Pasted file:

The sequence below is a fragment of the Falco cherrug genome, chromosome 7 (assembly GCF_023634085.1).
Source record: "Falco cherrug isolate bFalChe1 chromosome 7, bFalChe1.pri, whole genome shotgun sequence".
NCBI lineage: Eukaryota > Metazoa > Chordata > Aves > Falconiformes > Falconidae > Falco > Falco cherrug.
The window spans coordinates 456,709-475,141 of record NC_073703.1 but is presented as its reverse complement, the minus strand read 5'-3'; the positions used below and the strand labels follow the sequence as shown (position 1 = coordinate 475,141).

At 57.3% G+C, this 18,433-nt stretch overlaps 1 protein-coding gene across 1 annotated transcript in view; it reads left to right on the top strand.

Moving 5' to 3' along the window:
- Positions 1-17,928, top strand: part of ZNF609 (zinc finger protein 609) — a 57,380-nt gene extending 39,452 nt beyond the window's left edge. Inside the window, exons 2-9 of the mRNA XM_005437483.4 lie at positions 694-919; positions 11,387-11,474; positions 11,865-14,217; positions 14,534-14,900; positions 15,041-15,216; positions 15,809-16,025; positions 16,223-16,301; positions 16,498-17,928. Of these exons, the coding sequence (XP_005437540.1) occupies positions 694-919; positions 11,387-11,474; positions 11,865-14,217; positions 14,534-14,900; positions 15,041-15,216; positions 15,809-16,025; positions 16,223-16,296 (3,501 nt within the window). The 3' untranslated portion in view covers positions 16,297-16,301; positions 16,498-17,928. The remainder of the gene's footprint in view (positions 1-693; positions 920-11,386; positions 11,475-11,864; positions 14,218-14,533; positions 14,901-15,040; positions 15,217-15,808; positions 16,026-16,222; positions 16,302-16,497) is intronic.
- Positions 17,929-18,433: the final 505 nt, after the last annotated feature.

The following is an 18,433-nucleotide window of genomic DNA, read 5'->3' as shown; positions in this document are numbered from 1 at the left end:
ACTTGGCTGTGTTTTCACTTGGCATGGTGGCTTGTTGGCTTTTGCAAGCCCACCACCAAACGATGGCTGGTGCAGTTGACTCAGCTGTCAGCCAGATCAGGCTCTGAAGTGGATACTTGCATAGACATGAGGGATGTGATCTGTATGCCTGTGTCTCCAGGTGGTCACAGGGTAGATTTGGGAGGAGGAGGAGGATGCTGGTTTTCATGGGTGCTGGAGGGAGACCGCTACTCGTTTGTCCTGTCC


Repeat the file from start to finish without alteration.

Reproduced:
The sequence below is a fragment of the Falco cherrug genome, chromosome 7 (assembly GCF_023634085.1).
Source record: "Falco cherrug isolate bFalChe1 chromosome 7, bFalChe1.pri, whole genome shotgun sequence".
NCBI lineage: Eukaryota > Metazoa > Chordata > Aves > Falconiformes > Falconidae > Falco > Falco cherrug.
The window spans coordinates 456,709-475,141 of record NC_073703.1 but is presented as its reverse complement, the minus strand read 5'-3'; the positions used below and the strand labels follow the sequence as shown (position 1 = coordinate 475,141).

At 57.3% G+C, this 18,433-nt stretch overlaps 1 protein-coding gene across 1 annotated transcript in view; it reads left to right on the top strand.

Moving 5' to 3' along the window:
- Positions 1-17,928, top strand: part of ZNF609 (zinc finger protein 609) — a 57,380-nt gene extending 39,452 nt beyond the window's left edge. Inside the window, exons 2-9 of the mRNA XM_005437483.4 lie at positions 694-919; positions 11,387-11,474; positions 11,865-14,217; positions 14,534-14,900; positions 15,041-15,216; positions 15,809-16,025; positions 16,223-16,301; positions 16,498-17,928. Of these exons, the coding sequence (XP_005437540.1) occupies positions 694-919; positions 11,387-11,474; positions 11,865-14,217; positions 14,534-14,900; positions 15,041-15,216; positions 15,809-16,025; positions 16,223-16,296 (3,501 nt within the window). The 3' untranslated portion in view covers positions 16,297-16,301; positions 16,498-17,928. The remainder of the gene's footprint in view (positions 1-693; positions 920-11,386; positions 11,475-11,864; positions 14,218-14,533; positions 14,901-15,040; positions 15,217-15,808; positions 16,026-16,222; positions 16,302-16,497) is intronic.
- Positions 17,929-18,433: the final 505 nt, after the last annotated feature.

The following is an 18,433-nucleotide window of genomic DNA, read 5'->3' as shown; positions in this document are numbered from 1 at the left end:
ACTTGGCTGTGTTTTCACTTGGCATGGTGGCTTGTTGGCTTTTGCAAGCCCACCACCAAACGATGGCTGGTGCAGTTGACTCAGCTGTCAGCCAGATCAGGCTCTGAAGTGGATACTTGCATAGACATGAGGGATGTGATCTGTATGCCTGTGTCTCCAGGTGGTCACAGGGTAGATTTGGGAGGAGGAGGAGGATGCTGGTTTTCATGGGTGCTGGAGGGAGACCGCTACTCGTTTGTCCTGTCC